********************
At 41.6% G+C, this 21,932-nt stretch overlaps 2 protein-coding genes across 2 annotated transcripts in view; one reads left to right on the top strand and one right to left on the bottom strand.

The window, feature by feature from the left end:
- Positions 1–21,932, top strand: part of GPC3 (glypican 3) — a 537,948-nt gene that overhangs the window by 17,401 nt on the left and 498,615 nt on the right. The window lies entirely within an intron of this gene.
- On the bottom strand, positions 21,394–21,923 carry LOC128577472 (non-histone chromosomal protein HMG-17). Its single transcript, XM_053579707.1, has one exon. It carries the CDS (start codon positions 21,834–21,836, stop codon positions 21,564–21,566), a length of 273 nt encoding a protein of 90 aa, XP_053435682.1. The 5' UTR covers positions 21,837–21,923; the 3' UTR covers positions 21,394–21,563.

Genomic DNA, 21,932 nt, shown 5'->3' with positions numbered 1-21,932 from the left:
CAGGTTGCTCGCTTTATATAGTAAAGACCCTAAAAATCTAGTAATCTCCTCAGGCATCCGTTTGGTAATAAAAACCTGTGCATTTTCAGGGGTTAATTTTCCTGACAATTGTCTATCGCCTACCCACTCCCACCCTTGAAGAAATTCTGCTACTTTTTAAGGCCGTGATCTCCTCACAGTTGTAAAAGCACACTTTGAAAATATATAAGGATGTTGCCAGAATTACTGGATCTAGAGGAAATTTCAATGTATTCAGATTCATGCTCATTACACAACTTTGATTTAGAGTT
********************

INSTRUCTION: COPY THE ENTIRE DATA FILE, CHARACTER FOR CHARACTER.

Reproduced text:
At 41.6% G+C, this 21,932-nt stretch overlaps 2 protein-coding genes across 2 annotated transcripts in view; one reads left to right on the top strand and one right to left on the bottom strand.

The window, feature by feature from the left end:
- Positions 1–21,932, top strand: part of GPC3 (glypican 3) — a 537,948-nt gene that overhangs the window by 17,401 nt on the left and 498,615 nt on the right. The window lies entirely within an intron of this gene.
- On the bottom strand, positions 21,394–21,923 carry LOC128577472 (non-histone chromosomal protein HMG-17). Its single transcript, XM_053579707.1, has one exon. It carries the CDS (start codon positions 21,834–21,836, stop codon positions 21,564–21,566), a length of 273 nt encoding a protein of 90 aa, XP_053435682.1. The 5' UTR covers positions 21,837–21,923; the 3' UTR covers positions 21,394–21,563.

Genomic DNA, 21,932 nt, shown 5'->3' with positions numbered 1-21,932 from the left:
CAGGTTGCTCGCTTTATATAGTAAAGACCCTAAAAATCTAGTAATCTCCTCAGGCATCCGTTTGGTAATAAAAACCTGTGCATTTTCAGGGGTTAATTTTCCTGACAATTGTCTATCGCCTACCCACTCCCACCCTTGAAGAAATTCTGCTACTTTTTAAGGCCGTGATCTCCTCACAGTTGTAAAAGCACACTTTGAAAATATATAAGGATGTTGCCAGAATTACTGGATCTAGAGGAAATTTCAATGTATTCAGATTCATGCTCATTACACAACTTTGATTTAGAGTT